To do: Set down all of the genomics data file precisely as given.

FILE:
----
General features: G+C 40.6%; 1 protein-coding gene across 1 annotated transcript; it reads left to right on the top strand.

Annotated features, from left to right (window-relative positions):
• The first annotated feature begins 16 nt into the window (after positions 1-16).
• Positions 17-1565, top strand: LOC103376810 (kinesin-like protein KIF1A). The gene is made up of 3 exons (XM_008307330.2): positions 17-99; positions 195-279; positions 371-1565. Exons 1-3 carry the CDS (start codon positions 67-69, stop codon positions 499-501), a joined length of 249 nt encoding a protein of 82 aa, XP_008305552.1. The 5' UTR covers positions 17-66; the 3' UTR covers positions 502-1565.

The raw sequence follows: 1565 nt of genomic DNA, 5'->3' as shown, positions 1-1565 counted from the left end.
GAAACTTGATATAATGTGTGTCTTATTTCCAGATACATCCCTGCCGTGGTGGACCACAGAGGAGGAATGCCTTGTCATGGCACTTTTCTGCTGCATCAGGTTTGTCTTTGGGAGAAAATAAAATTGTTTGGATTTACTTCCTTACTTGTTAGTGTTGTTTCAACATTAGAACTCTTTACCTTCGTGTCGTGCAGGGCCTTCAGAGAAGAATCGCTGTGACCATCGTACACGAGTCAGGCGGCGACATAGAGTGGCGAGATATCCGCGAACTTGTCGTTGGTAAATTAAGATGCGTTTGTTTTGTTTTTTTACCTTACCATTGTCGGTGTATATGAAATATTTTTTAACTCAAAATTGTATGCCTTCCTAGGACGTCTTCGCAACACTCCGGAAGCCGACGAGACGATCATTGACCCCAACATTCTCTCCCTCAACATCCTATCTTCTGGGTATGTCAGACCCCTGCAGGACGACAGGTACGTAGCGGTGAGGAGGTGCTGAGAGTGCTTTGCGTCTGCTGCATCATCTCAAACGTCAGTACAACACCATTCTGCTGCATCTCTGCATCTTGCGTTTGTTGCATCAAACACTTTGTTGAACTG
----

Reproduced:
General features: G+C 40.6%; 1 protein-coding gene across 1 annotated transcript; it reads left to right on the top strand.

Annotated features, from left to right (window-relative positions):
• The first annotated feature begins 16 nt into the window (after positions 1-16).
• Positions 17-1565, top strand: LOC103376810 (kinesin-like protein KIF1A). The gene is made up of 3 exons (XM_008307330.2): positions 17-99; positions 195-279; positions 371-1565. Exons 1-3 carry the CDS (start codon positions 67-69, stop codon positions 499-501), a joined length of 249 nt encoding a protein of 82 aa, XP_008305552.1. The 5' UTR covers positions 17-66; the 3' UTR covers positions 502-1565.

The raw sequence follows: 1565 nt of genomic DNA, 5'->3' as shown, positions 1-1565 counted from the left end.
GAAACTTGATATAATGTGTGTCTTATTTCCAGATACATCCCTGCCGTGGTGGACCACAGAGGAGGAATGCCTTGTCATGGCACTTTTCTGCTGCATCAGGTTTGTCTTTGGGAGAAAATAAAATTGTTTGGATTTACTTCCTTACTTGTTAGTGTTGTTTCAACATTAGAACTCTTTACCTTCGTGTCGTGCAGGGCCTTCAGAGAAGAATCGCTGTGACCATCGTACACGAGTCAGGCGGCGACATAGAGTGGCGAGATATCCGCGAACTTGTCGTTGGTAAATTAAGATGCGTTTGTTTTGTTTTTTTACCTTACCATTGTCGGTGTATATGAAATATTTTTTAACTCAAAATTGTATGCCTTCCTAGGACGTCTTCGCAACACTCCGGAAGCCGACGAGACGATCATTGACCCCAACATTCTCTCCCTCAACATCCTATCTTCTGGGTATGTCAGACCCCTGCAGGACGACAGGTACGTAGCGGTGAGGAGGTGCTGAGAGTGCTTTGCGTCTGCTGCATCATCTCAAACGTCAGTACAACACCATTCTGCTGCATCTCTGCATCTTGCGTTTGTTGCATCAAACACTTTGTTGAACTG